OPINION: What happens the family home in bankruptcy, solicitor gives advice

John Lynch

Reporter:

John Lynch

OPINION: What happens the family home in bankruptcy, solicitor gives advice

John Lynch of Lynch Solicitors, Tipperary

Will I lose my home?

Bankruptcy does not mean definitely losing your family home. If the family home is mortgaged, then in real terms, the bank owns the family home until the mortgage is repaid.

The bank may choose to keep the property outside the bankruptcy process and enter into an arrangement with you which would allow you continue to live there, repay the mortgage and be in a position after bankruptcy to reclaim full ownership of the home once all mortgage payments are made in the future.

What you own prior to bankruptcy is any value in the home above what is outstanding on the mortgage (this is called the property’s “equity”).

So if the house is worth €200,000 and the amount owed on the mortgage is €100,000 then you own a positive equity to the value of €100,000.

In bankruptcy, this “equity” is transferred over to the Official Assignee in bankruptcy along with all your other assets and debts and you start fresh.

This equity can be positive or negative as the value of the home may be less than what is outstanding on the mortgage. If there is no value in the family home (i.e. you owe more than it is can be sold for), the Official Assignee has nothing to realise for creditors.

He will usually agree to release it back to you or your spouse or to allow the bank to deal with it.

Usually, on the third anniversary of your bankruptcy the home will be re-vested in you, unless sold in the bankruptcy or surrendered to the lender.

Won’t the lender choose to sell the home?

Banks are commercial enterprises and seek to make profit. As such, they are likely to choose an option which will yield the best profit for them.

If they will make more money by receiving payments from you over a period of time rather than a once off lump sum in a sale of the property then they may well to choose that option.

Consider the scenario where the house is only worth €100,000 but the mortgage owed to the bank is €200,000. The bank may well choose to keep the property out of bankruptcy and seek to “do a deal” with you whereby they would get more through regular repayments over a period of time than they would in a once-off sale.

What will the Official Assignee allow you to pay for a mortgage?

The Official Assignee’s approach has been to allow for the fact that people in bankruptcy need a place to live and whether renting or paying a mortgage, this cost must be considered in calculating how much of their income they are allowed to keep for reasonable living expenses.

What is reasonable for a mortgage repayment is often calculated by looking at what a typical rent would be for a house that meets the needs of the family concerned.

The bank want more than the Official Assignee will allow me to pay.

Can someone else pay my mortgage or part of it?

If you are fortunate enough to have someone who is willing to pay your mortgage then this is a real option. The mortgage will not be in default and so the bank will not want to sell and the Official Assignee will not usually restrict another person from paying a mortgage on a property.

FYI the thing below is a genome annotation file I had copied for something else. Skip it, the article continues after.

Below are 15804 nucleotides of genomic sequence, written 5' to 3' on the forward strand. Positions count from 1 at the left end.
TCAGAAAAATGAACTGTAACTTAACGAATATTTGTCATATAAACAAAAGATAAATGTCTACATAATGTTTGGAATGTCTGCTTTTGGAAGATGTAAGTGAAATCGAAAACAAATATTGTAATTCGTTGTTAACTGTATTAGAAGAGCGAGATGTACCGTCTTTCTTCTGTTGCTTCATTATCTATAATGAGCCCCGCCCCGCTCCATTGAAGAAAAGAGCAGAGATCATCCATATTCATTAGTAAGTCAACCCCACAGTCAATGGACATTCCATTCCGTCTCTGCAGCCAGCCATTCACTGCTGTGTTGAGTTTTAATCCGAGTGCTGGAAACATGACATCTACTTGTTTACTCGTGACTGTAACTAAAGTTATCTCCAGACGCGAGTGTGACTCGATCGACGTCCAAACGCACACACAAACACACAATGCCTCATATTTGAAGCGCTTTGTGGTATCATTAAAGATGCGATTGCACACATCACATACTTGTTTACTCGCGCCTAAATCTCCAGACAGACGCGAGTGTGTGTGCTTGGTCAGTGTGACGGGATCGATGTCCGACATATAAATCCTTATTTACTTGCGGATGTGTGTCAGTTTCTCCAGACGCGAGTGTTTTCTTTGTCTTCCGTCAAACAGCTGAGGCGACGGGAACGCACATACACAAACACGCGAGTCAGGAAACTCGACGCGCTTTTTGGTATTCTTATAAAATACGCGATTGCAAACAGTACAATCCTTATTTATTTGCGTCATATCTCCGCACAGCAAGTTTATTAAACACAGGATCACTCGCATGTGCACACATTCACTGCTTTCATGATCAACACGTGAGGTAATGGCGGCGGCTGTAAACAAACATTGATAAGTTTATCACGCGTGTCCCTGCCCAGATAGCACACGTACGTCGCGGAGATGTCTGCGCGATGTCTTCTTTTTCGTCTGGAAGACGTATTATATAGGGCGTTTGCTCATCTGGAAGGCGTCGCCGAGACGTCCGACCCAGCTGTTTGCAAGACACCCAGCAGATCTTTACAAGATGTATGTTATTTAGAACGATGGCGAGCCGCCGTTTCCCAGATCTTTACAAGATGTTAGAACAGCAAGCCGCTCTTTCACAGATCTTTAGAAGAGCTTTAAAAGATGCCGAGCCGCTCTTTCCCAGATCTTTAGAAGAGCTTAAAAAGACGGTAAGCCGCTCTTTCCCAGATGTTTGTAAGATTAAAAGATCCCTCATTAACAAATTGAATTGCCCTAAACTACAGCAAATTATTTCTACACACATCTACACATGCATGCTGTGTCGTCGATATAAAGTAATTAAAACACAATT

What happens if the home is also in my partner’s name?
If your partner has no debt but owns a share of the home then they retain their ownership share. If the property is in negative equity then they may either wait for the house to re-vest in you on the 3rd anniversary of the bankruptcy or offer to buy back the interest you transferred to the Official Assignee in bankruptcy before that time.

The situation will be complicated if there is equity during the three-year period in the property. In such circumstances the assignee in bankruptcy is entitled to apply to the court for an order for sale.

In these circumstances, it will be necessary to negotiate with the Assignee to buy out the bankrupt’s interest.

Is any of this different because a ‘vulture fund’ now owns my debt?

You the debtor are in the same position but simply owe the money to someone else.

Final Word
When it comes to the family home, you have options. You can vacate the family home which has the effect of writing-off any residual debt over the value of the security.

This is in effect a voluntary surrender. You can, with the consent of the bank, remain in the property on the basis of a revised payment arrangement.

Where the family home as a negative equity there have been a number of initiatives – such as, the buy to let scheme – to try and keep people in their homes.

This option gives the lender the value of the security. The lender/owner then transfers the house to the local authority or other agency who purchases the house from them.

That agency in turn enters into a letting agreement with you.

It is important to investigate the likely outcome of bankruptcy where the family home is involved and where you may wish to retain the family home.

As always, there are options but these need to be explored in advance. It is also worthwhile keeping in mind that Personal Insolvency Arrangements are an alternative approach and that you are not required to retain the family home.